Marcellus Shale Means NJ Residents Heating Bills Vastly Lower
Even though there is no fracking of natural gas wells in New Jersey, residents of that state are enjoying much lower heating bills this winter because of fracking. In fact, according to the AARP, using natural gas for heating costs about one-fifth of what it costs using oil. Why? The Marcellus Shale.
Public Service Electric & Gas cut bills this winter by around five percent, lifting total cuts in the last two years to 35 percent. New Jersey Natural Gas, South Jersey Gas and Elizabethtown Gas Company have done likewise.
"The shale reserves in the Marcellus, in our backyard, are huge," said Kathleen Ellis, chief operating officer of New Jersey Natural Gas. "There is no arguing that the price of gas, because of increased supply, is good for our customers."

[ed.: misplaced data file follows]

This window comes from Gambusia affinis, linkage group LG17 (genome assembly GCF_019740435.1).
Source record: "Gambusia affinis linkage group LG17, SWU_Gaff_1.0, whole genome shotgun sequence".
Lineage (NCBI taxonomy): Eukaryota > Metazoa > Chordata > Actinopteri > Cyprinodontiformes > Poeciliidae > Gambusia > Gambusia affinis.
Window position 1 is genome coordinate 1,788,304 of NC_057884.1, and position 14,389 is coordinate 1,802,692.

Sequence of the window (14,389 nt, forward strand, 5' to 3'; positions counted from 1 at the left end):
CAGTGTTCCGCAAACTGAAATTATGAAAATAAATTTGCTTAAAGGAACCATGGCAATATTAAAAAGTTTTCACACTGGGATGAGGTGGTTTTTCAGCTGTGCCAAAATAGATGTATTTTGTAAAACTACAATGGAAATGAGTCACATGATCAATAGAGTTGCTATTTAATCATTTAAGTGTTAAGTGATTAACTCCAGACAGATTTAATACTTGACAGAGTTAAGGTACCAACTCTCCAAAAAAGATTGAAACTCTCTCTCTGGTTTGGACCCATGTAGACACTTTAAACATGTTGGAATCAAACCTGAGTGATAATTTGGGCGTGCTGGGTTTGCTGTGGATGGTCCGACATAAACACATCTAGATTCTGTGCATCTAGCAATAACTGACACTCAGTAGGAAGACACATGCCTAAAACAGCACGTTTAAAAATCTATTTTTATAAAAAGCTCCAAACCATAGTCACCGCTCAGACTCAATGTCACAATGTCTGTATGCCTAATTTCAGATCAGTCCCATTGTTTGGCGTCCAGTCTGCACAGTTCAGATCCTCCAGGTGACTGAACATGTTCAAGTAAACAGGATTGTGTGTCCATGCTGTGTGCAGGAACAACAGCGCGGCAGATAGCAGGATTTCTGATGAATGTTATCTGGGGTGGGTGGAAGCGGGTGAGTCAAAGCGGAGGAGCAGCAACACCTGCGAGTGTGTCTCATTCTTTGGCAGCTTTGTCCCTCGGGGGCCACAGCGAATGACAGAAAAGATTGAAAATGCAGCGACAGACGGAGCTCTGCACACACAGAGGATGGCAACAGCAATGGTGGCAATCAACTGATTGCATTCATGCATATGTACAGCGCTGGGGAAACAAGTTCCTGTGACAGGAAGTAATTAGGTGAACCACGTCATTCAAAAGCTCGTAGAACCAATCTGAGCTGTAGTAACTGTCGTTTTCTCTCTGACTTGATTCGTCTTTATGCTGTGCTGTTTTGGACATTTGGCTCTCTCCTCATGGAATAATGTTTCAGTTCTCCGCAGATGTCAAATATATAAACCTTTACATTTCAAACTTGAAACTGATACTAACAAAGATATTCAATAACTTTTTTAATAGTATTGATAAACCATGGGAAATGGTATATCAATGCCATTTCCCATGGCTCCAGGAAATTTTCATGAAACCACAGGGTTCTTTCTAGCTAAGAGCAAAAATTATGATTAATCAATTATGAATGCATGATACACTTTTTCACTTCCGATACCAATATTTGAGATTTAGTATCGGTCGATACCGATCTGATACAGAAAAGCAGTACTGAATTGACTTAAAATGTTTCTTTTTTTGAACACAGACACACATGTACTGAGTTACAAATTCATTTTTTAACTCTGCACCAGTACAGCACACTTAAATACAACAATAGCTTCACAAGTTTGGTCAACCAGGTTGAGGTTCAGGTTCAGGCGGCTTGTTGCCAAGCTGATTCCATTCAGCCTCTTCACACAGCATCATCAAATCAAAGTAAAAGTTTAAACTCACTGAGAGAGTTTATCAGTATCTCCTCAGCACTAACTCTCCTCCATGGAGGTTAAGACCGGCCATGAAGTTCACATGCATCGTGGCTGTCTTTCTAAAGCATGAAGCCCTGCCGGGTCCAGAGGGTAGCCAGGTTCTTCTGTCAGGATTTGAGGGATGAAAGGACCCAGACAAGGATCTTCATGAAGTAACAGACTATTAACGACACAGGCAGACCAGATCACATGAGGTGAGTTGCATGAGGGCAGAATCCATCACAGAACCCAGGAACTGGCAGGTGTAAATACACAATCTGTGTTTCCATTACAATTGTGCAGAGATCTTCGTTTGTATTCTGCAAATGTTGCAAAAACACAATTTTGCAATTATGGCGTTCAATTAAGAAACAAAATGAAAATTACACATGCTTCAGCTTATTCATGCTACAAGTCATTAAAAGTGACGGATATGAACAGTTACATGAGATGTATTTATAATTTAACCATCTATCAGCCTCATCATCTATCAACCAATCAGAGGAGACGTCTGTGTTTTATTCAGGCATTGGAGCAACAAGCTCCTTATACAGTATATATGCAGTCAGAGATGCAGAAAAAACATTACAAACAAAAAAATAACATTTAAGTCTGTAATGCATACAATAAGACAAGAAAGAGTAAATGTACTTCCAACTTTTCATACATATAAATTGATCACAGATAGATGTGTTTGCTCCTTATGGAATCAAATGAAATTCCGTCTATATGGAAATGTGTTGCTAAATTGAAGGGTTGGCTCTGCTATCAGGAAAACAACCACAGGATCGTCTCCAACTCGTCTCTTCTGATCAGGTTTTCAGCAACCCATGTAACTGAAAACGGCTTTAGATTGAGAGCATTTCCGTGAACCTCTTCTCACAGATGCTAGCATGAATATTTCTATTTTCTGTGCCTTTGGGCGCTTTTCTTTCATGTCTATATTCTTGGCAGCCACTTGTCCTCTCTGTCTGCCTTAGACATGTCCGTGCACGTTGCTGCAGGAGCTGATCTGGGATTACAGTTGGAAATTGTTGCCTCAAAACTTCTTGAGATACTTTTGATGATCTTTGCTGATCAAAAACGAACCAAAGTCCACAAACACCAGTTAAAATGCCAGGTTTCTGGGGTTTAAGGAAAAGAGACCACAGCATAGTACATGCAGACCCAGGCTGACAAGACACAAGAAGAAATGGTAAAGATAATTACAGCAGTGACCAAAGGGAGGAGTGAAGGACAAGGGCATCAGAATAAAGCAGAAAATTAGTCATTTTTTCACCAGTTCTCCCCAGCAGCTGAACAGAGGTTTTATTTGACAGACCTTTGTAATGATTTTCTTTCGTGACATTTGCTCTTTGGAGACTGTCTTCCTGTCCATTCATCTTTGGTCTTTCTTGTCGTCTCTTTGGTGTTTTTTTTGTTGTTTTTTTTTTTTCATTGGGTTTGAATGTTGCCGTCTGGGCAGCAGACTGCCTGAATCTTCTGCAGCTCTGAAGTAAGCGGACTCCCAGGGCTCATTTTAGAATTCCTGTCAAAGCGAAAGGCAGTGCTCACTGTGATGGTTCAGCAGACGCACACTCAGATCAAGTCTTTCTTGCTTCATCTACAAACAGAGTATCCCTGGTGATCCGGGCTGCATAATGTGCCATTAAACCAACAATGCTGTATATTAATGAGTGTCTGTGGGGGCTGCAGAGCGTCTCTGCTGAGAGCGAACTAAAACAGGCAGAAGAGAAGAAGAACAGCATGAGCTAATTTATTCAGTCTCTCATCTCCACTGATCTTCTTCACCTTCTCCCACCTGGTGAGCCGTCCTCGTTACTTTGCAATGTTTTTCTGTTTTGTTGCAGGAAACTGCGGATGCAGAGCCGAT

An analysis by the AARP Public Policy Institute of heating costs for seniors found natural gas customers will average $542 to heat their homes this winter, compared with $2,675 for those using fuel oil.
Those using electric heat should average around $468. That’s because while oil prices rose in recent years, electrical prices are tied to gas because of gas-fired power plants.
State officials aren’t shy about giving credit to shale gas either: when the Board of Public Utilities announced rate cuts this summer, it pointed to a new supply line—and to shale gas produced in nearby states such as Pennsylvania.
"The development of Marcellus shale has allowed New Jersey utilities to tap into natural gas reserves locally, resulting in lower delivery costs and savings for New Jersey ratepayers," said the BPU statement.*
*The Star-Ledger (Dec 18, 2011) – Love or hate fracking, most New Jerseyans share in lower natural gas bills